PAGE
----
Before my 360R was presented for IVA, the then standard specification removable Momo steering wheel was replaced with the non-removable alternative, as this is what they like to see and it minimised the risk of not passing.

The Momo removable steering wheel is now an optional item, an option I have selected, so this post is based on that option. Before presenting for IVA this will be replaced for the standard specification steering wheel.

Pedal box cover to remove

The process starts with a bit of disassembly. The pedal box cover is removed and won’t now be refitted until post IVA. The IVA inspectors like this cover to be removed to make inspection easier. I refitted all the screws, even though in reality only the ones holding the brake pipes P clips are actually needed, but I fitted all of them so I don’t lose them.

I installed the lower steering column first, passing it through the dashboard, out through the lower bush (already fitted by the factory) in the scuttle. It then passes through the large grommet in the “cheese wedge” (yes, that’s its name), into the pedal box, and back out through another large grommet into the engine bay. I made sure the lower steering column does not touch anything when in place, other than the large grommets and the steering UJ of course.

Don’t install the top bush now

Theoretically my next step would be to install the top steering column bush, but I recommend to not install it at this stage, because installing it is easy, removing it is a real pain. The steering wheel I am going to present the car with will require the removal of this bush, therefore it’s pointless installing it now.

Even if you intend to get Caterham to IVA the car for you, you might as well leave the the top bush fitting to them. It they point it out as a problem in PBC, ask them if they are going to IVA the car with the optional removable steering wheel fitted.

That being said I though I would show how I install the top bush and a nugget of information that I discovered during my 360R build.

The steering column bush has a white plastic insert with two locating lugs, one at either end. One of the lugs is near the split, and at the other end it is opposite the split. If your plastic insert has the lug near the split pointing outwards it’s easy for the plastic insert to be pushed into the the steering column tube. If this happens, you will have to remove the bush again to retrieve the plastic insert. So always install the plastic insert so that the lug is opposite the split and pointing out (at both ends).

Installing the bush is easy: I remove the plastic insert, slip the bush onto a 1/2” drive short extension, spray the bush with plenty of rubber lubricant, make sure the alignment lugs align with the holes and push it in with the palm of my hand.

Next I started the install of the upper steering column. It’s tricky to get the upper column through the lower bush plastic insert, especially since I didn’t install the top bush. As you can see my plastic insert was pushed out with my first try.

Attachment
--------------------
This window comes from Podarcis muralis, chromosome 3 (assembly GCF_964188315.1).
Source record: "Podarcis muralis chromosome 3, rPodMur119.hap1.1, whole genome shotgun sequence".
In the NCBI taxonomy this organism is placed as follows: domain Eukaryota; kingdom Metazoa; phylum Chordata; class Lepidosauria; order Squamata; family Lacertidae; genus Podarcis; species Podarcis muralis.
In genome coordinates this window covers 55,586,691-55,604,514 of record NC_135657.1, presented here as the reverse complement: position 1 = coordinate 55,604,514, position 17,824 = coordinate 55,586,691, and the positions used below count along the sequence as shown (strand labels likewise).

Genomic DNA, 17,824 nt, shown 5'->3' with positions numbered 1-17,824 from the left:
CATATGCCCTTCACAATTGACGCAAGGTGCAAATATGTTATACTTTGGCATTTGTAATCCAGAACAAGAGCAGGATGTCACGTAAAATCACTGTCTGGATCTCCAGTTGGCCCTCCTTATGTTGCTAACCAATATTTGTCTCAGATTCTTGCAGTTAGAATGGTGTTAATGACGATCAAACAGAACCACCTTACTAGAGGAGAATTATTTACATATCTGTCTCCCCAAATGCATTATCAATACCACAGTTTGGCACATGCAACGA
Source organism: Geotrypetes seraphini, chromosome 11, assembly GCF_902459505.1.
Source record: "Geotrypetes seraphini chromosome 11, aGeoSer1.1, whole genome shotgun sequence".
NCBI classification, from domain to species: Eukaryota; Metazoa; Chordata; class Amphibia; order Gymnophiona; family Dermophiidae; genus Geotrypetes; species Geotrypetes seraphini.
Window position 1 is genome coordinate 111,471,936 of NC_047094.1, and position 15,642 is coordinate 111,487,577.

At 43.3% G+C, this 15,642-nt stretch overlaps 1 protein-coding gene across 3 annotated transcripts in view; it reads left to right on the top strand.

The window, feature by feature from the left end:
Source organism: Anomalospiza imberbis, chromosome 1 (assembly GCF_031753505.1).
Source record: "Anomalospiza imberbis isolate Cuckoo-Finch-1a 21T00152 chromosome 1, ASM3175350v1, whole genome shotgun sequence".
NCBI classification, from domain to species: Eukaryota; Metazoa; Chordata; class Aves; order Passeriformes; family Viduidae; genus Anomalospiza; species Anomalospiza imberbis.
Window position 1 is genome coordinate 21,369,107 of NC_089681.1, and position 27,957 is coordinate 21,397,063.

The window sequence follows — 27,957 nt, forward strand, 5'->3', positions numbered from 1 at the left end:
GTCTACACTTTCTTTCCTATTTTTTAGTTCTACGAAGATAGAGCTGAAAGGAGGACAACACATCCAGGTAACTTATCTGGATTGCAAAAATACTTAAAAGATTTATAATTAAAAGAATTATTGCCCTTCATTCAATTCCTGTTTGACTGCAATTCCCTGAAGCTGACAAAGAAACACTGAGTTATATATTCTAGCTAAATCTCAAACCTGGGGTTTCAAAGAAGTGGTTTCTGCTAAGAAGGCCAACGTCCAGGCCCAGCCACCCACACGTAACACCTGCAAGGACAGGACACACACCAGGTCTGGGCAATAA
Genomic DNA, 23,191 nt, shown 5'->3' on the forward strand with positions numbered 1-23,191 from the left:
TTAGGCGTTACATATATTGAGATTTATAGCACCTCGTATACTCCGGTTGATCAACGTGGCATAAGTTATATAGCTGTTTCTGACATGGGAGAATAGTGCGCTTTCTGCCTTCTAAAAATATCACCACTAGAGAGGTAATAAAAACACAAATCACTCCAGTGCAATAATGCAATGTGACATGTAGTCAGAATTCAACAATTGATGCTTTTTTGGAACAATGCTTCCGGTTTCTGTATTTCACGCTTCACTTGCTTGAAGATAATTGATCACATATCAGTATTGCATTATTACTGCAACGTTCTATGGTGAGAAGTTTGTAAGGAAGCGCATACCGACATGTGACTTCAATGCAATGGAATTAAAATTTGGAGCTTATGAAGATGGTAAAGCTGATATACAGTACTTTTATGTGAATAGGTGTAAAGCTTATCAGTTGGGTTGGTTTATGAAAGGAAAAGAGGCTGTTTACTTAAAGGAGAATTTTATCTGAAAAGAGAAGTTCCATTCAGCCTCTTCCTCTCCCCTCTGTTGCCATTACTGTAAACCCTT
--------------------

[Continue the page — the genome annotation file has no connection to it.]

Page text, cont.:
My solution for this was to find a socket that just fits inside the plastic insert. The perfect socket for me was a 13mm Halford 3/8” drive. I inserted this socket into the lower bush to hold the insert in position, while the upper column was inserted. If it slips into the steering column tube it can be removed with a magnetic pick up tool.

To gain a bit of access, I removed the steering UJ, and slid the lower column a little lower. The rag stopped any damage to the powder coat.

My steering column clamp locking thread wasn’t tapped properly. I would have been a simple fix, but unfortunately I don’t own any imperial taps. Thankfully Derek at Caterham kindly sent me a replacement, and a fitting grub screw just in case.

The two halves of the clamp are torqued first to 14Nm, then the locking grub screw and locking nut at torqued the same. Again, the clamp will be refitted when the standard specification steering wheel is fitted for IVA.

I could now assemble and torque the steering UJ (to 20Nm) and fit the steering wheel to the quick release mount. I used BMW spline grease to make removal easier in the future. I made sure the quick release mount was the right way before bolting it the the Momo wheel.

I could also torque the steering rack down making sure the column doesn’t touch anything before hand. There is a tiny bit of side to side movement which I used to minimise the rubbing of the steering gaiter on the side skin. I was expecting this issue, my 360R had it; unfortunately it was missed by PBC and was one of the reasons for its IVA fail. I will tackle that problem during my IVA prep.

Tools Used

  • 4mm hex to 8mm socket
  • 5mm Allen key
  • 7/32” Allen key
  • 8mm ratchet ring spanner
  • 10mm 1/4” drive socket
  • 1/4” drive extension
  • 1/4” drive ratchet
  • 1/4” drive torque wrench
  • 7/16” 3/8” drive socket
  • 13mm 3/8” drive socket x 2
  • 7/16” ratchet ring spanner
  • 11/16” combination spanner
  • 13mm combination spanner x 2
  • 10mm combination spanner
  • 3/8” drive torque wrench
  • Pozi drive screw driver